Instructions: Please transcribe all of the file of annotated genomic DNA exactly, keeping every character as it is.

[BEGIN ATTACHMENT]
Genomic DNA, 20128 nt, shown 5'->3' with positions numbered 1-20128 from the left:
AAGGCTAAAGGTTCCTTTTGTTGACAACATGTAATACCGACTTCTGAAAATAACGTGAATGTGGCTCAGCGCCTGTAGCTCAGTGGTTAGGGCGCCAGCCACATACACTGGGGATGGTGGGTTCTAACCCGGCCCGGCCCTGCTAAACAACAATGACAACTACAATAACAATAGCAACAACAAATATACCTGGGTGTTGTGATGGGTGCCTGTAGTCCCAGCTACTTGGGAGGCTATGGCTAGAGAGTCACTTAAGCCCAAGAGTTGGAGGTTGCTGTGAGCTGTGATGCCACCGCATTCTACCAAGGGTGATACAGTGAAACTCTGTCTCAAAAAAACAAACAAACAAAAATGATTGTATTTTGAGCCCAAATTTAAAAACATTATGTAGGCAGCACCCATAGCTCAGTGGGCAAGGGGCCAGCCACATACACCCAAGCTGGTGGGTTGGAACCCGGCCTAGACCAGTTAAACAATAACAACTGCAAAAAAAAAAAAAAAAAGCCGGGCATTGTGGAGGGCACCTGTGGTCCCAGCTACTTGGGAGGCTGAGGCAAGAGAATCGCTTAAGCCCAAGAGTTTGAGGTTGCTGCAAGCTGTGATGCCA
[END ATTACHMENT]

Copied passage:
Genomic DNA, 20128 nt, shown 5'->3' with positions numbered 1-20128 from the left:
AAGGCTAAAGGTTCCTTTTGTTGACAACATGTAATACCGACTTCTGAAAATAACGTGAATGTGGCTCAGCGCCTGTAGCTCAGTGGTTAGGGCGCCAGCCACATACACTGGGGATGGTGGGTTCTAACCCGGCCCGGCCCTGCTAAACAACAATGACAACTACAATAACAATAGCAACAACAAATATACCTGGGTGTTGTGATGGGTGCCTGTAGTCCCAGCTACTTGGGAGGCTATGGCTAGAGAGTCACTTAAGCCCAAGAGTTGGAGGTTGCTGTGAGCTGTGATGCCACCGCATTCTACCAAGGGTGATACAGTGAAACTCTGTCTCAAAAAAACAAACAAACAAAAATGATTGTATTTTGAGCCCAAATTTAAAAACATTATGTAGGCAGCACCCATAGCTCAGTGGGCAAGGGGCCAGCCACATACACCCAAGCTGGTGGGTTGGAACCCGGCCTAGACCAGTTAAACAATAACAACTGCAAAAAAAAAAAAAAAAAGCCGGGCATTGTGGAGGGCACCTGTGGTCCCAGCTACTTGGGAGGCTGAGGCAAGAGAATCGCTTAAGCCCAAGAGTTTGAGGTTGCTGCAAGCTGTGATGCCA